Some family law cases are a bit more complex than others. At the least, they test new legal ground in given jurisdictions and are instructive for how courts elsewhere, including in Florida, might view and resolve a contested matter.
A case in point involves a child custody issue that has been playing out for some time in Nevada between a same-sex female couple. One of the women, Veronica Lynn Damon, supplied an egg provided by an anonymous donor to her partner, Sha’Kayla St. Mary, who carried it to term. The couple’s child was born in June 2008.
Although the child’s birth certificate listed St. Mary as the mother, she later averred in an affidavit after the couple broke up that Damon was the biological mother.
The ex-couple subsequently ended up in a Nevada state court, with St. Mary seeking custody and child support. A Clark County judge ruled against her, stating that under Nevada law she was a “mere surrogate” and entitled to nothing more than third-party visitation rights.
That far from ended the matter, with the dispute ultimately working its way up to the Nevada Supreme Court. That tribunal issued a ruling last week that overruled the lower court and remanded the case for reconsideration.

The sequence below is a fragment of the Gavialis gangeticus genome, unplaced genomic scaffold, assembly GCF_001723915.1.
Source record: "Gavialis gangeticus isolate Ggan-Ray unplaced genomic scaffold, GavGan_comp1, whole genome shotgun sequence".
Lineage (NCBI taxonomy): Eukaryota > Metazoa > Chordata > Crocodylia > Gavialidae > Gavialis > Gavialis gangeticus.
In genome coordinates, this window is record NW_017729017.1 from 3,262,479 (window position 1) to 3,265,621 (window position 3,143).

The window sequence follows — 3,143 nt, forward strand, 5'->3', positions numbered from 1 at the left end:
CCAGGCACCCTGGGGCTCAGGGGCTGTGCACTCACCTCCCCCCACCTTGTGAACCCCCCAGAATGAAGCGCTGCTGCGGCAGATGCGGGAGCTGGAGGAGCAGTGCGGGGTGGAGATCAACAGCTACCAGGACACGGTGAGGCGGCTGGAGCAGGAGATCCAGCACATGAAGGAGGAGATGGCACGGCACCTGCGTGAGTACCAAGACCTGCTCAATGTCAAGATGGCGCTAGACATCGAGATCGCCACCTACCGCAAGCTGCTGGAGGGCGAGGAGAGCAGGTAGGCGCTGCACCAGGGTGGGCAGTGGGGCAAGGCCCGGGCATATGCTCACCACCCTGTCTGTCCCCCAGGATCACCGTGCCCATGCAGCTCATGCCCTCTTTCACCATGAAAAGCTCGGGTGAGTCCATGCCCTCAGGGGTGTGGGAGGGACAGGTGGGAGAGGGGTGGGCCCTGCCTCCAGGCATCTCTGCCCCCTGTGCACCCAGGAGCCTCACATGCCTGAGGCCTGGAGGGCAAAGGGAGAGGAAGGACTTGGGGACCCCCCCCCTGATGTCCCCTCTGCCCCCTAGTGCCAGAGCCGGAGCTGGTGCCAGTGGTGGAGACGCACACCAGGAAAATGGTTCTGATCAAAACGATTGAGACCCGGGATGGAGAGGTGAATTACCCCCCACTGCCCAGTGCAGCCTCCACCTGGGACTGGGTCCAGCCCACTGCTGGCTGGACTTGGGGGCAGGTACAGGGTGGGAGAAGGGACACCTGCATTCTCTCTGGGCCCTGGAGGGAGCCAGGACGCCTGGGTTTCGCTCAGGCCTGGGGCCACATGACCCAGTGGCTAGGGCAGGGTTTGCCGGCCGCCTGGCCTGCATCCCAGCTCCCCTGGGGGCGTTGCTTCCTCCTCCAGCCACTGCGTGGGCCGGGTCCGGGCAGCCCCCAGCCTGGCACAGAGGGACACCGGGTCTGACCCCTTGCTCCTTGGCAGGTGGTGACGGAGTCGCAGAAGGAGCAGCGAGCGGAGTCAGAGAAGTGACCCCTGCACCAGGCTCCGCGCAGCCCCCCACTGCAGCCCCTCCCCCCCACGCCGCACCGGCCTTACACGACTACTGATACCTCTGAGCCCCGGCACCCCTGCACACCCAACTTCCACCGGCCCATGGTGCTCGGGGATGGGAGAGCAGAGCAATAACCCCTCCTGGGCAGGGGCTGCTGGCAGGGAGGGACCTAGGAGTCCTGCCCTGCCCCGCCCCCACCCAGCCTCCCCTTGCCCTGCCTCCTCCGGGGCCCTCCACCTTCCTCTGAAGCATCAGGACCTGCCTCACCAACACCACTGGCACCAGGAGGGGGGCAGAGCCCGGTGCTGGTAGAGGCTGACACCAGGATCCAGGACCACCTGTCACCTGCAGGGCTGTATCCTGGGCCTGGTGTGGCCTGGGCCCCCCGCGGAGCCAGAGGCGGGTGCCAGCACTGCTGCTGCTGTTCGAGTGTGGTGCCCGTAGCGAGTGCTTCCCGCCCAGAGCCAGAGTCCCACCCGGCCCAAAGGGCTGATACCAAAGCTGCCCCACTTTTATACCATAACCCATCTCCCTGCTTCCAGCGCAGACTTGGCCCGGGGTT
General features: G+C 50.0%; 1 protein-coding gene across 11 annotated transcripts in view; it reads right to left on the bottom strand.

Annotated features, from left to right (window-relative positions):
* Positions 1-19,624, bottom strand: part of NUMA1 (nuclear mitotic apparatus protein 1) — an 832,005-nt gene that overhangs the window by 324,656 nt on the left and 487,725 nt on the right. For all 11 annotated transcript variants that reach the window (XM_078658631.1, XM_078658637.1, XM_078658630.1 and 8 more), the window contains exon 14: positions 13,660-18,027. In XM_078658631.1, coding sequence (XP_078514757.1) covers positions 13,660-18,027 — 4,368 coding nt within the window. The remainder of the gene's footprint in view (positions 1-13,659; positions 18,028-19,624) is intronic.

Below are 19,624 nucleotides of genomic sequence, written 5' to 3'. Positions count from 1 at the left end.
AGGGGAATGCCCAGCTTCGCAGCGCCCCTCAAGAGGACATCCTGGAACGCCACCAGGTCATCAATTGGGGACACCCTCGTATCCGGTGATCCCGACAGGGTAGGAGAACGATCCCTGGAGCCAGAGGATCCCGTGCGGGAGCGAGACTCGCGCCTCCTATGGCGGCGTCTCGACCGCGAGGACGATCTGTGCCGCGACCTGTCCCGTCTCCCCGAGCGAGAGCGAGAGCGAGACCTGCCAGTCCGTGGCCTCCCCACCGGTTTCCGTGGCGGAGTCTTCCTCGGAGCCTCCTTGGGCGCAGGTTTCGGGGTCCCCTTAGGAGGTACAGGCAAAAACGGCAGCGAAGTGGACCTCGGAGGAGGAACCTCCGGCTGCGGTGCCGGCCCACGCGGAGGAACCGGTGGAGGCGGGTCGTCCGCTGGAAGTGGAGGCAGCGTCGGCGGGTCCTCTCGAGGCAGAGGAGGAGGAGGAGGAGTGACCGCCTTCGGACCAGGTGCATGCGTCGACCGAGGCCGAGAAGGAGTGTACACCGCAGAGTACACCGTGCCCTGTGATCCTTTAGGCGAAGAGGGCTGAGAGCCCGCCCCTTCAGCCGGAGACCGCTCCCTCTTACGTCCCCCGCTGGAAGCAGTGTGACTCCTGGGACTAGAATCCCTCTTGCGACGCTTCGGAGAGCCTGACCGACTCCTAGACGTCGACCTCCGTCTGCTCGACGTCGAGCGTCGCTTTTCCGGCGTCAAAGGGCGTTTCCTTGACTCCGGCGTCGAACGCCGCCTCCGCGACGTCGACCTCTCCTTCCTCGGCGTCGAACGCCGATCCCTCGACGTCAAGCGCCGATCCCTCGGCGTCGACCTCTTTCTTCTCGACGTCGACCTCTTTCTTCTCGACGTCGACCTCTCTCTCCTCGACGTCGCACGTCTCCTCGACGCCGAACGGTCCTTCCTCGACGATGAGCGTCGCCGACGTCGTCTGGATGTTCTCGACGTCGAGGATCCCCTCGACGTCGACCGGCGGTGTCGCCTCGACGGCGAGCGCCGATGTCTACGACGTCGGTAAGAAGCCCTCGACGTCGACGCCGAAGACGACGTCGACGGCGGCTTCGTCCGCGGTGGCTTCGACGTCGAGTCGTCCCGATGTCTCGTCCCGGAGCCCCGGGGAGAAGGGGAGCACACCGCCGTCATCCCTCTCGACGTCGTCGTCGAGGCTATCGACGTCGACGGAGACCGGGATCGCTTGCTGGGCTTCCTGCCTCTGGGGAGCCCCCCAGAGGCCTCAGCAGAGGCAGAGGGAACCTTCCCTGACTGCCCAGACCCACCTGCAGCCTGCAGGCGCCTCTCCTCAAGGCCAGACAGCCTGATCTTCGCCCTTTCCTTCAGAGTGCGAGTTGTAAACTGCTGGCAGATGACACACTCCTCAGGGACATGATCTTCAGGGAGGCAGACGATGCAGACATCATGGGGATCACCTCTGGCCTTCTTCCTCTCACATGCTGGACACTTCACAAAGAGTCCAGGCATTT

Justices in the state’s highest court ruled that a joint-parenting agreement executed by the two women prior to the child’s birth made St. Mary more than a surrogate. Her claim of parenthood, stated the court, was entitled to consideration under the state’s Parentage Law.
Moreover, the justices noted, St. Mary’s demand to be included as a capable and nurturing parent pursuant to an existing parenting agreement “must not be foreclosed on account of the parents being of the same sex.”
Source: CBS Las Vegas, “Court: Surrogate mom can seek child custody,” Oct. 3, 2013